Here are the scientifically proven facts behind Richard and Edie Elvee’s letter (“We already know the answer,” June 23 Times-News).
I’m in contact with physicians in the U.S., Canada, Europe and Australia who have written about the health effects of living within a mile and a half of a wind turbine. I have received stories and have interviewed wind turbine victims.
My reading of peer reviewed information reveals the following:
The World Health Organization found that residents living within 6,500 feet of a turbine feel an overall diminished quality of life. Those exposed to turbine noise at 5,000 feet also experienced significantly lower sleep quality and rated their environment as less restful. They concluded that data strongly suggests that wind turbine noise can negatively impact quality of life.
The Institute of Medicine policy points out that: “Sleep disorders and sleep deprivation are an unmet public health problem.”
Harvard University: “In the short term, a lack of adequate sleep can affect judgment, mood, ability to learn and retain information, and may increase the risk of serious accidents and injury. In the long term, chronic sleep deprivation may lead to a host of health problems including obesity, diabetes, cardiovascular disease, and even early mortality.” Research has overturned the dogma that sleep loss has no health effects, apart from daytime sleepiness.
Children and teens are particularly susceptible to sleep deprivation. The American Academy of Child and Adolescent Psychiatry, found a strong link between sleep and aggression, delinquent behavior, and attention problems among 7- to 12-year-old children.
The World Health Organization cites studies showing that sleep deprived children can be less reflective, more impulsive and hyperactive and show poorer attention spans. Children and teens show reduced academic performance and learning when exposed to fractured sleep.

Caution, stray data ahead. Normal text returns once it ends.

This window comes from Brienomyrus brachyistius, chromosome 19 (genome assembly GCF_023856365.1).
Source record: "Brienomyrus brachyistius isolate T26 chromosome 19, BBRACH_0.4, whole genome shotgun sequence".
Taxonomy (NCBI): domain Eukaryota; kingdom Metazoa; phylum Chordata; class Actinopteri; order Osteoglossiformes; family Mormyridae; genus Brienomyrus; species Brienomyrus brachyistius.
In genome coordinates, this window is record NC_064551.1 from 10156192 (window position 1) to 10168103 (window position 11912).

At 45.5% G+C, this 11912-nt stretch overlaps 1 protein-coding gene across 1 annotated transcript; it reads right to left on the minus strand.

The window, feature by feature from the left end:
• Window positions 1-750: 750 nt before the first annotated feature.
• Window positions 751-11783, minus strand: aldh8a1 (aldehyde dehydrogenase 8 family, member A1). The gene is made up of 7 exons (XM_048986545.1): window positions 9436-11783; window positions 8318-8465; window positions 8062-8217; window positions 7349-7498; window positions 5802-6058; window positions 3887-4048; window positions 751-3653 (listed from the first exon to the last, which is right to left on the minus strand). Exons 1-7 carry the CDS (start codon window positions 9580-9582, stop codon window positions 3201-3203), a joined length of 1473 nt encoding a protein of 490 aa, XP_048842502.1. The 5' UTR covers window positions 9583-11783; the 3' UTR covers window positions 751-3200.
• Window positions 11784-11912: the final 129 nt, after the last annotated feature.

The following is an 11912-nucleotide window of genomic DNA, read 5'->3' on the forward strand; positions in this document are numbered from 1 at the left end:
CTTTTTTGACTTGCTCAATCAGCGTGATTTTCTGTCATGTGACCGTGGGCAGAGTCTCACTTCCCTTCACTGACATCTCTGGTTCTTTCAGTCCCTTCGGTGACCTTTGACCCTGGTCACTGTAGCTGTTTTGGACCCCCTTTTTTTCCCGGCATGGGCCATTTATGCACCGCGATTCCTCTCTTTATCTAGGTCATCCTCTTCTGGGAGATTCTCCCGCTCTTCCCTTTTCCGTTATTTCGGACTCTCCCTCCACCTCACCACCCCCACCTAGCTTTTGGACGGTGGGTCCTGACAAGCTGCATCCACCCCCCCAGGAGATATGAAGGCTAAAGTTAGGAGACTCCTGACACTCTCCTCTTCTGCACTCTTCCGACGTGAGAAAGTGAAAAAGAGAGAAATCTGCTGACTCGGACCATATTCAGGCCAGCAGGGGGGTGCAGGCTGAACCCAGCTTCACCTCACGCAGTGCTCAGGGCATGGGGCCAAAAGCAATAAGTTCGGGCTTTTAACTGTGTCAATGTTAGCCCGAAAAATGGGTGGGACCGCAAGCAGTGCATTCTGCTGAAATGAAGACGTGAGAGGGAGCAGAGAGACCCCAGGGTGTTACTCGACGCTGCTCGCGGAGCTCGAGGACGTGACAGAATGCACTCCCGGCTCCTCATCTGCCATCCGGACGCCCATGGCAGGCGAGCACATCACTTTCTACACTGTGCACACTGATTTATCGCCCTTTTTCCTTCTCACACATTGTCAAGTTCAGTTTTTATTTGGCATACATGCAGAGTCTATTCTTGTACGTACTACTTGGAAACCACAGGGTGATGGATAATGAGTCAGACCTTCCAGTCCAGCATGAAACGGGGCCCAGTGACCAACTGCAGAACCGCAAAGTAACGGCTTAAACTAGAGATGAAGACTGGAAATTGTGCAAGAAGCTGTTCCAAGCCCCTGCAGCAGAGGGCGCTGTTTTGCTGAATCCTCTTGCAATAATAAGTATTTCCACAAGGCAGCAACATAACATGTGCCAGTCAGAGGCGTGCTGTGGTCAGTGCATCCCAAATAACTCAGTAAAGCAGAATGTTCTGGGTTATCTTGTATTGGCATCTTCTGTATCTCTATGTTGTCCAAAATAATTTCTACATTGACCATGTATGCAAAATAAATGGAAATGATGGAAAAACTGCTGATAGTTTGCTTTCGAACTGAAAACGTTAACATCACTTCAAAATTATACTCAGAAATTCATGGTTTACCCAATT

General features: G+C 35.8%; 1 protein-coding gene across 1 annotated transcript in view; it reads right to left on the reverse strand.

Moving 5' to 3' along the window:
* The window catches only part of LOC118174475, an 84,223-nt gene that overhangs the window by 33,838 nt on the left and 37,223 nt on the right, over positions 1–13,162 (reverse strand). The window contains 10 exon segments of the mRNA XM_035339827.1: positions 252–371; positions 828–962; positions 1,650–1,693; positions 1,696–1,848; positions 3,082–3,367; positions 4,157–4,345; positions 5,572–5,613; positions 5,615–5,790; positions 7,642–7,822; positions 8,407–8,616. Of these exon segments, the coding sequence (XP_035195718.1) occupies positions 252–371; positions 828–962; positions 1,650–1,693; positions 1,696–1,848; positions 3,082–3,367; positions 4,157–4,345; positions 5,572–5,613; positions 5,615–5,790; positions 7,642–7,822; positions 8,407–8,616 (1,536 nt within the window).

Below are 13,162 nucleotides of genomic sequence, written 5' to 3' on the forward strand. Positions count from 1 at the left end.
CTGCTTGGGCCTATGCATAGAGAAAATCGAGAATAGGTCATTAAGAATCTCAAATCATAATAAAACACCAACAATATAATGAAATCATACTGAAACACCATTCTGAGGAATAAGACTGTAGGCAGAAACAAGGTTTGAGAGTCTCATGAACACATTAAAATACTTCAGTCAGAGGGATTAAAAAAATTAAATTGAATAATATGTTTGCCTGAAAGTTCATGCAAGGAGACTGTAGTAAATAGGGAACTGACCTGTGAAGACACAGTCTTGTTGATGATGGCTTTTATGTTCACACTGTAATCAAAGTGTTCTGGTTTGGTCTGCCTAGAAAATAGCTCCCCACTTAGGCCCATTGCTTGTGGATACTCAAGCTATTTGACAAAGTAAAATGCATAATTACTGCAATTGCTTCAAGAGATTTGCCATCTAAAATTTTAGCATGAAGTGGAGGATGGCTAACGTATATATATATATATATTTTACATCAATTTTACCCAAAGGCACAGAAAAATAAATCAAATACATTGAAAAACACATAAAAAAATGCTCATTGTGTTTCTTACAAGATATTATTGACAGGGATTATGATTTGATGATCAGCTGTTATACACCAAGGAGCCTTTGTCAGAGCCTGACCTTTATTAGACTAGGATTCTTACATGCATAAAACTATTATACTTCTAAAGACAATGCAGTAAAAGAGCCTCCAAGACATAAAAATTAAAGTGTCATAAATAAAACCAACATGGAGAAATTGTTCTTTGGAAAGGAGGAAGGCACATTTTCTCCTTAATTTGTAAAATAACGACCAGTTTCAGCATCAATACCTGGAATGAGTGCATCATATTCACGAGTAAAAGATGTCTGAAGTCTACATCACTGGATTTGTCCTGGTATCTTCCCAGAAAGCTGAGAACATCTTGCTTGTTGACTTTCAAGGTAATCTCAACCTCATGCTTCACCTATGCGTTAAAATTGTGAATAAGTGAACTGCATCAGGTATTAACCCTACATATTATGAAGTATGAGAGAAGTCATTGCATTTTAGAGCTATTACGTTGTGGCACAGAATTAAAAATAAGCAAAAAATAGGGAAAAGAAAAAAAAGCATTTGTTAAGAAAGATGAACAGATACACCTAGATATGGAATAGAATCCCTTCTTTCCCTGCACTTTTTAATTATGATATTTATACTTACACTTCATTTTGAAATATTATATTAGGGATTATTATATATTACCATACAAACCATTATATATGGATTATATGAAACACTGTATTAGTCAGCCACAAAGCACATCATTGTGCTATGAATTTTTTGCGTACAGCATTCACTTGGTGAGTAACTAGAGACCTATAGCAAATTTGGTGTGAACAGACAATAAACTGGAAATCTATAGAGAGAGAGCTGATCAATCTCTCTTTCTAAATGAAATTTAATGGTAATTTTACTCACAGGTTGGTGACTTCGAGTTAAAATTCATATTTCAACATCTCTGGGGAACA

It concludes: “Observational and experimental studies have shown that noise exposure leads to annoyance, disturbs sleep and causes daytime sleepiness, affects patient outcomes and staff performance in hospitals, increases the occurrence of hypertension and cardiovascular disease, and impairs cognitive performance in schoolchildren.”
According to WHO, 30 to 40 decibels (dB) may cause some harm to children and the elderly; but above 55 dB the situation is considered increasingly dangerous for public health. WHO night noise guideline for safe sleeping indoors is 30 dB.
A peer-reviewed article in the Canadian Journal of Rural Medicine concludes: If placed too close to residents, IWTs (industrial wind turbines) can negatively affect the physical, mental and social well-being of people.
There is sufficient evidence to support the conclusion that noise from audible IWTs is a potential cause of health effects. Inaudible low-frequency noise and infrasound from IWTs cannot be ruled out as plausible causes of health effects.”
Wayne C. Spiggle, MD
Short Gap, W.Va.
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